On Thursday, September 16, a problematic preacher took to the streets of Ohio University. Standing across from the Baker Center, the man collected quite the angry crowd with his colorful sign that read, "Jesus saves from hell." He was there evangelizing the world through the words of Jesus Christ, right?
When Christian street preachers decide to go out and tell the world the message of Jesus, their intention is to bring the light of Christ into the lives of others. After all, Jesus said to go out and spread the good news. Mark 16:15 even says, "And he said to them, 'Go into the whole world and proclaim the gospel to every creature.'" But was this preacher actually doing more harm than good?
Based on the chaotic scene that erupted around the preacher, it would seem like not much light or good news was brought to campus that day. While the preacher shouted, the students screamed back louder - often with profanity- to drown him out. He was blocked from sight with signs and even doused with an entire bottle of water. The situation truly escalated into an immature shouting match. Both sides seemed filled with hate to the point that any passers-by would want to distance themselves entirely.
At one point during the ruckus, I heard the street preacher tell a self-proclaimed Christian that he was not a true Christian because the student sins. In a recent address, Pope Francis recognized that "we are all poor sinners in need of God's mercy, which has the strength to transform us and radiate hope to us every day." The street preacher's words did not inspire me with hope but left me feeling hopeless. I know that I am not perfect. I know that I sin, but I also know that there is a God who is willing to love me. He chooses me and offers to embrace me, especially when I wander far away from Him.
The preacher's poor interpretation of the Bible placed him in a position higher than God – and these poisonous words led to a backlash. The problem is that the preacher added his own distorted view of the world onto God's truth, which resulted in false teachings. Even the apostles used street preaching, but when they did it, we could still find God's love even when riots and persecutions arose.
In the end, hearing the street preacher's portrayal of Jesus didn't bring unity, peace, or love: it brought about an attack on Jesus' name that afternoon. The preacher's bad theology only seemed to lead to an eruption of hate from everyone involved. Christians were embarrassed. Non-Christians were only confirmed in thinking that anyone who believes in Jesus is judgmental, condemnatory, and deserves to be labeled as "crazy."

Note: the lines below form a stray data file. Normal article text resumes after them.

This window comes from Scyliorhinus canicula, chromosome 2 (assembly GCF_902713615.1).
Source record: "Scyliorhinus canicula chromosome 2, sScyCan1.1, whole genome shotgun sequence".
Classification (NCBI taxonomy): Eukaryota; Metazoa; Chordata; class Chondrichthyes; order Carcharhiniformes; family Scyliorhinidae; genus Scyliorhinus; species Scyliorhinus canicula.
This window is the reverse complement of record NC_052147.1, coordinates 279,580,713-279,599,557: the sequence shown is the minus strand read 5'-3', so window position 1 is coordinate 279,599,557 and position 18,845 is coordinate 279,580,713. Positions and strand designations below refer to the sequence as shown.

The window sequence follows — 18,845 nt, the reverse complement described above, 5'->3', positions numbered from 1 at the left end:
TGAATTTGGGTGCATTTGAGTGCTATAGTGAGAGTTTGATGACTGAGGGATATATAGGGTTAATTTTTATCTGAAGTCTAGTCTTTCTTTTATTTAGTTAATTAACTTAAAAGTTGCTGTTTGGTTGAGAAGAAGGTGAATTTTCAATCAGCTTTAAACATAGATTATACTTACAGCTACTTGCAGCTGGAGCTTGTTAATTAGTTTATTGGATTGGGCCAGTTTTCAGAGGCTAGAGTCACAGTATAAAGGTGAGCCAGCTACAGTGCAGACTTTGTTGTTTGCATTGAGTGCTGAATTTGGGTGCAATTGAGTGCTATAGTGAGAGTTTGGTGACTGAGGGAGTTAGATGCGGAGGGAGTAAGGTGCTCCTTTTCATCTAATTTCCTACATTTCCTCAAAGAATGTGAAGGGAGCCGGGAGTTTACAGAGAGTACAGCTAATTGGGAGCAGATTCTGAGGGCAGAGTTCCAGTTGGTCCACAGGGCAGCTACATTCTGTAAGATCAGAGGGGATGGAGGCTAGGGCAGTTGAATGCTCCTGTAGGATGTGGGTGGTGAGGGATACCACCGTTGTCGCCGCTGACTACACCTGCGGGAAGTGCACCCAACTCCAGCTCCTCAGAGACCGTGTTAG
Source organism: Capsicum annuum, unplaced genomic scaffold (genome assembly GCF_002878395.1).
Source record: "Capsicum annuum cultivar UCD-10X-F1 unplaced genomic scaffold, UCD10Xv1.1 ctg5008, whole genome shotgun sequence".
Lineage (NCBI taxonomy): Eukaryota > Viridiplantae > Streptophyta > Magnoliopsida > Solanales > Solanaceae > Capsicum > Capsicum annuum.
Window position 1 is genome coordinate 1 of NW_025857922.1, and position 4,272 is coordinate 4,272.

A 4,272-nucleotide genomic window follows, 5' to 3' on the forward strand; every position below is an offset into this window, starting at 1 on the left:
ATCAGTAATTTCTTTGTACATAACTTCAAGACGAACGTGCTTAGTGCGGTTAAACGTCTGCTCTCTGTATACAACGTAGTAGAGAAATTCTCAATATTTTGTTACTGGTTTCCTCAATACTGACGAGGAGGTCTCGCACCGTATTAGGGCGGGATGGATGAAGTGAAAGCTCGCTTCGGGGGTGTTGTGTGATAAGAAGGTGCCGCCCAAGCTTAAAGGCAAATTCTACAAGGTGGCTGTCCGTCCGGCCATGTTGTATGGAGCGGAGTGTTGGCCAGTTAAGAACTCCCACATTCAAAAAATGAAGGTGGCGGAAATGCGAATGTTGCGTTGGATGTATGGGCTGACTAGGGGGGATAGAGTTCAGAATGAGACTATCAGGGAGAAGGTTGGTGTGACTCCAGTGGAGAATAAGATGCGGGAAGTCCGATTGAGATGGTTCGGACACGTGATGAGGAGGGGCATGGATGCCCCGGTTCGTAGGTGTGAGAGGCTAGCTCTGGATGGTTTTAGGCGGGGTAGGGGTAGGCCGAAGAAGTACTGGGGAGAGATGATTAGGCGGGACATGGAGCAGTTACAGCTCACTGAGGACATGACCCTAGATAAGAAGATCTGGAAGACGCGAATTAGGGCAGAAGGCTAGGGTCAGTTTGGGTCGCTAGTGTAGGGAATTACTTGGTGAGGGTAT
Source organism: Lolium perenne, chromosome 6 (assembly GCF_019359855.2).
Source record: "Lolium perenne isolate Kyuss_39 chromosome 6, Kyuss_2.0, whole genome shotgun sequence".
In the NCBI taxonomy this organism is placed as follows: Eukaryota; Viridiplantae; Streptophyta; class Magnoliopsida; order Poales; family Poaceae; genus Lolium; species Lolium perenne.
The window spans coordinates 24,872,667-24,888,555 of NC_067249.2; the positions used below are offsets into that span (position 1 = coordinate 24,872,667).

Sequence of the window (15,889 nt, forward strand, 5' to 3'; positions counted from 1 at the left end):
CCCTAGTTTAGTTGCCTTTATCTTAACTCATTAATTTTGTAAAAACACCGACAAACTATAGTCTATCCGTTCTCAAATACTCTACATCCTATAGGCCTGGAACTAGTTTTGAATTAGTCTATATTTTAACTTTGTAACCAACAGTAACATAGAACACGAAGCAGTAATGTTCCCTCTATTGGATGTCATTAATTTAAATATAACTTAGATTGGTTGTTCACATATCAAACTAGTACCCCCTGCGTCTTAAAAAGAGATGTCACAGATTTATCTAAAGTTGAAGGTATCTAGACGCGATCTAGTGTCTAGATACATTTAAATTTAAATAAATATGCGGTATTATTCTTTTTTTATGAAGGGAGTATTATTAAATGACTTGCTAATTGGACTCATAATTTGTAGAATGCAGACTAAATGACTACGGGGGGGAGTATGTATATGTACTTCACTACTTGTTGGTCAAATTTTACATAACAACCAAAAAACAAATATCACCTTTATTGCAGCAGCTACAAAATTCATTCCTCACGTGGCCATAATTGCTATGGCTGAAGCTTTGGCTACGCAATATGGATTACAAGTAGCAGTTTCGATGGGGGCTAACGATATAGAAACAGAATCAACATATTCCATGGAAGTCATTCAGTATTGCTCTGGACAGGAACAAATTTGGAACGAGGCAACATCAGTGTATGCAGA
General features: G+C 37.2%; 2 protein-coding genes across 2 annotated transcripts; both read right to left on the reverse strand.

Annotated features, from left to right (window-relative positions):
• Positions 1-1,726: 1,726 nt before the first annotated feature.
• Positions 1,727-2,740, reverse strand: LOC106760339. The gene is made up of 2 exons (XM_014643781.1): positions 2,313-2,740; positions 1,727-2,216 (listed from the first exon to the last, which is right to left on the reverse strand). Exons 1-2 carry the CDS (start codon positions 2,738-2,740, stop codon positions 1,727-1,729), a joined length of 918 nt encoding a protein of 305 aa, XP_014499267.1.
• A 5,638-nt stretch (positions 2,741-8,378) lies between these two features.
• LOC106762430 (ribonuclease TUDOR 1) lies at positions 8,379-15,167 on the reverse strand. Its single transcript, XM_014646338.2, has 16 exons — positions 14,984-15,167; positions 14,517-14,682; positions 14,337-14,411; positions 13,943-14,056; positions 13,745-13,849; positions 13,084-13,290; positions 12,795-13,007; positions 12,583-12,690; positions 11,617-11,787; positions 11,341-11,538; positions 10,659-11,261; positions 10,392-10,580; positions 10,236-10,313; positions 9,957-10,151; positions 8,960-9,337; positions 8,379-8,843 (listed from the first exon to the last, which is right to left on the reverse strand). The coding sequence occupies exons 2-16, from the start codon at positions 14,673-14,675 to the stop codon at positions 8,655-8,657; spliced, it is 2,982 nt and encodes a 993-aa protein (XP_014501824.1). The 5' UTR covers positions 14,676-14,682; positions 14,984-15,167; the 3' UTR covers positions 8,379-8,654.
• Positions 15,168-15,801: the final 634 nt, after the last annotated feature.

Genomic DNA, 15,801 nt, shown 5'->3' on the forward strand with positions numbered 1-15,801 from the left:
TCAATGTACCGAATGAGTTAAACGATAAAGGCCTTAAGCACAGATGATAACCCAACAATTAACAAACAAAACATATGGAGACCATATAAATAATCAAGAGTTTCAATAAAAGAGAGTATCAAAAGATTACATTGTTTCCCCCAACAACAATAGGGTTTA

Even though each side only intended to bring about good, only chaos could be found in front of Baker that day and it really saddens my heart. Moving forward, I think that if we really want to bring Jesus to people, we should live out the love and joy that he showed in his own street preaching.
No matter if you believe in Christ or not, we can find in him an example of how to respond to situations filled with hate. Jesus and his followers faced death threats, malicious words, ostracization, and for most of them – death. In all of this, they chose to love. They found peace in this choice. And we can find that peace when we reject responding to hate with hate. No matter what kind of hardships came their way, Jesus and his followers still chose to love even when it was hard, and it changed the world.
Maybe we could try to be different – especially when confronted with someone with whom we deeply disagree. Responding to hate with hate only hurts us in the end – our ability to love weakens when we choose it. Our futures don't have to be dictated by hearts filled with hate – we can choose to love. We can choose to love even those who hate us. "You have heard that it was said, 'You shall love your neighbor and hate your enemy.' But I say to you, love your enemies, and pray for those who persecute you…" (Matthew 5:43-44).
The future will be different if we make the present different. -Peter Maurin